Whatever his motivation, Trump touched off a cavalcade of criticism from lawmakers and Republican foreign policy experts.
But there’s no indication that Republicans will take any serious action to rein in a president of their own party.
We’ve been here before.
Trump does something so indefensible that his loyal Republican allies criticize him publicly to distance themselves from the action, and the portion of Americans who don’t consider themselves part of Trump’s base wonder when, if ever, it will permanently cost him GOP support.
Many Republicans who have brooked his behavior in the past leapt to denounce his conduct at his summit-closing press conference with Putin, recognizing that it jeopardizes American security by encouraging Moscow to continue its campaign of information warfare and cyberattacks on the U.S.
Still, much of the outrage has come from longtime Trump critics in the GOP — including Sens. John McCain of Arizona, Jeff Flake of Arizona, Ben Sasse of Nebraska and Bob Corker of Tennessee — and there has been little in the way of an organized push to circumscribe Trump.
This cycle has played out repeatedly in the past, most notably when video of Trump bragging about sexually assaulting women surfaced a month before the 2016 election and when Trump said “both sides” were at fault when a rally of white nationalists in Charlottesville, Virginia, turned deadly last year.
When many of Trump’s Republican allies repudiated him over the “Access Hollywood” tape, his foreign supporters with ties to Moscow — namely, Julian Assange’s WikiLeaks — began releasing stolen emails from Hillary Clinton’s campaign chairman, John Podesta, to help him out of a hole.
While some Republicans threatened to abandon Trump over the tape, most of them quickly came back into the fold in service of electing their nominee.
GOP discomfort over the Charlottesville remarks died out quickly, overtaken by approval of Trump’s push to confirm conservative judges, slice up Obamacare and cut taxes.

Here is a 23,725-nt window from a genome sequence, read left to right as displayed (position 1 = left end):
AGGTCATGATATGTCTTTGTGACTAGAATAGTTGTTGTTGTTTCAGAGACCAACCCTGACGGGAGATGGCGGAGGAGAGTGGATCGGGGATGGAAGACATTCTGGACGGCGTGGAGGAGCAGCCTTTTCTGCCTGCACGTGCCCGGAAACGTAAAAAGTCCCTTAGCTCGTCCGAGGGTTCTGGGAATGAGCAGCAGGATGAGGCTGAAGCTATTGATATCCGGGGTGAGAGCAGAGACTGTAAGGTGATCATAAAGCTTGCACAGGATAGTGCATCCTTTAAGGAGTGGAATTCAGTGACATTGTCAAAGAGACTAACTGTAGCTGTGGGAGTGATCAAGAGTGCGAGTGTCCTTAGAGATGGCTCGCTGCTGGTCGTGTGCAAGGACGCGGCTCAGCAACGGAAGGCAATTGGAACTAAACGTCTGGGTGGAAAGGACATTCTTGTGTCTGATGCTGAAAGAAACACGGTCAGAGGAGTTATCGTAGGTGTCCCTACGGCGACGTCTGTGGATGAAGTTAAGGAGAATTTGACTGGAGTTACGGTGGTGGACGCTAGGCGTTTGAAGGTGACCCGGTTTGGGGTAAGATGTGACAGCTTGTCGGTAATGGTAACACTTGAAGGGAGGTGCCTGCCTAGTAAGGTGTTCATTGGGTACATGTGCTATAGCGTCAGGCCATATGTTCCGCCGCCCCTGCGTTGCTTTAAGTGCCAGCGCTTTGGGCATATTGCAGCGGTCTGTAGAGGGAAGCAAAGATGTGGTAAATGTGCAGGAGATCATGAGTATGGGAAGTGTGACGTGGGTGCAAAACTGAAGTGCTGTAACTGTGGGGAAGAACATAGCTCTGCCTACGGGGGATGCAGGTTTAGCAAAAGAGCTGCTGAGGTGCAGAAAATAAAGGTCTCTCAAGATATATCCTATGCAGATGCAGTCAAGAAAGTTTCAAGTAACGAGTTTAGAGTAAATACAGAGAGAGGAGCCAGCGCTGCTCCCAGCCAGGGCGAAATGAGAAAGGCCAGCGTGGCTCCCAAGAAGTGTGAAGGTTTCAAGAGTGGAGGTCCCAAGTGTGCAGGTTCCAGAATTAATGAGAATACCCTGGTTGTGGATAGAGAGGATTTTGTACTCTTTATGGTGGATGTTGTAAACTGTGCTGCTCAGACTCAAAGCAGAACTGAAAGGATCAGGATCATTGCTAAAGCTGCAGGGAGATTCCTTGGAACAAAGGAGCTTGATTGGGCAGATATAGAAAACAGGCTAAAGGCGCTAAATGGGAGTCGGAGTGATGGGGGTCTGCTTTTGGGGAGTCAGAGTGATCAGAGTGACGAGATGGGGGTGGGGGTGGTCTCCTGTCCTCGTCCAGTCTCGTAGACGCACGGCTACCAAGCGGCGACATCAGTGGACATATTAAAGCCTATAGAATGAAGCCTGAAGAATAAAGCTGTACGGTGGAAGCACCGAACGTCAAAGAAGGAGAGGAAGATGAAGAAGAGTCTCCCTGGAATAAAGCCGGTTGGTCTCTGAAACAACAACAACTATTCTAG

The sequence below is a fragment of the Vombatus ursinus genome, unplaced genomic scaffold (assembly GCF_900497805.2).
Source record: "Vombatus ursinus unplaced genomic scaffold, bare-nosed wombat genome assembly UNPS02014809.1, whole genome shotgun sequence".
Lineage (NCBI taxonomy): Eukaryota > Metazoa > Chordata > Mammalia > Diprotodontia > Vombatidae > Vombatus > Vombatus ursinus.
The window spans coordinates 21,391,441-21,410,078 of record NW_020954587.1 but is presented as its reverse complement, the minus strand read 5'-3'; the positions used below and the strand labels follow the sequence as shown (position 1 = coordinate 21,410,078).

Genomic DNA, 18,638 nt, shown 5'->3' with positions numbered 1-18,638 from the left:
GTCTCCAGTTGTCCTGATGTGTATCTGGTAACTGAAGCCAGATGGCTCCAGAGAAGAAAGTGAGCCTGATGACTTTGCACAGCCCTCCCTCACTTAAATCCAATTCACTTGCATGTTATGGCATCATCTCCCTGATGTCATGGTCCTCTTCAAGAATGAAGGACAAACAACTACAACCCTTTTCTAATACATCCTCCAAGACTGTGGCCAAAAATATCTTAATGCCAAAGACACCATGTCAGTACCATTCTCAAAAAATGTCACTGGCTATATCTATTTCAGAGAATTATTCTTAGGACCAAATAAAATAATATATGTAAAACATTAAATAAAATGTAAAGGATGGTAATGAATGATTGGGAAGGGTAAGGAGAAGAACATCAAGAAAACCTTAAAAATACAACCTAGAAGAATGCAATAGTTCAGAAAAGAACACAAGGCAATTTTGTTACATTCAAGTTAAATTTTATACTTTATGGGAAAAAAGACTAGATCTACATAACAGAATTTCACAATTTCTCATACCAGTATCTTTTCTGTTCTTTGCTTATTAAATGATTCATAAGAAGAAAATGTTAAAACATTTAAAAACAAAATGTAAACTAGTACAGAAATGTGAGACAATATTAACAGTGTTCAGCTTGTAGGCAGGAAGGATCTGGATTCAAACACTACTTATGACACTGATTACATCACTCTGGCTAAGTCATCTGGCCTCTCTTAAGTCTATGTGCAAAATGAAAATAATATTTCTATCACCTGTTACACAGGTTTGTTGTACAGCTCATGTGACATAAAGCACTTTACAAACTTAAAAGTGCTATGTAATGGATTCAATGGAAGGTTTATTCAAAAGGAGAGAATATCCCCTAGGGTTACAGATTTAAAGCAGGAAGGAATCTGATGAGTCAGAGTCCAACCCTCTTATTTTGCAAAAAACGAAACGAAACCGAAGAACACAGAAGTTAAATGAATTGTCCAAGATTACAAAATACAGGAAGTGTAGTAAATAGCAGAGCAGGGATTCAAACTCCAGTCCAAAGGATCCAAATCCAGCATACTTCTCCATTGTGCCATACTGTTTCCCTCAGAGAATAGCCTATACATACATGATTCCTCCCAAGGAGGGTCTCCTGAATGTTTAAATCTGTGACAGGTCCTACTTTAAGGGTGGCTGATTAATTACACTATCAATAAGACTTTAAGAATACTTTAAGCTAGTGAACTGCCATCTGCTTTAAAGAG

Could this controversy play out differently? Maybe at the margins in the short term — but not in any sustained way that would truly counter Trump’s expressed view that Russian interests and American interests are more aligned than members of Congress and the foreign policy establishment believe.
Dan Coats and Jon Huntsman, his national intelligence director and Russia ambassador, respectively, could resign. They were both publicly humiliated by the Donald-and-Vlad show in Helsinki — so much so that one of Huntsman’s daughters, Fox News host Abby Huntsman, criticized Trump for throwing members of his own administration “under the bus.”
Congress could, as it has before, defy Trump and enact a new round of Russia sanctions.
But these aren’t really deterrents for Trump, who has exhibited no shame in the face of rhetorical and legislative rebukes from Republican lawmakers.
He simply has a different view of American interests than they say they do, and, because they share voters, he can make trouble for them at home if they truly stand in his way.
So the most likely outcome by far is that they’ll say they’re outraged — and maybe at the edges, they’ll counter his Russia policy — but there’s no indication that they will take him to task for elevating Russia and giving Moscow license to continue tampering with American elections.
The summit was a victory for Putin, Corker said.
“I think he gained a tremendous amount. I mean he has been ostracized on the world stage. You know, as many difficulties as Europe is having right now, one thing they've stayed together on is continuing to push back on the rules, the international norms that he broke in Eastern Europe, Ukraine and Crimea,” he said. “I would guess he's having caviar right now.”
Trump seems content with that. And there’s little reason to think anyone will force him to change course.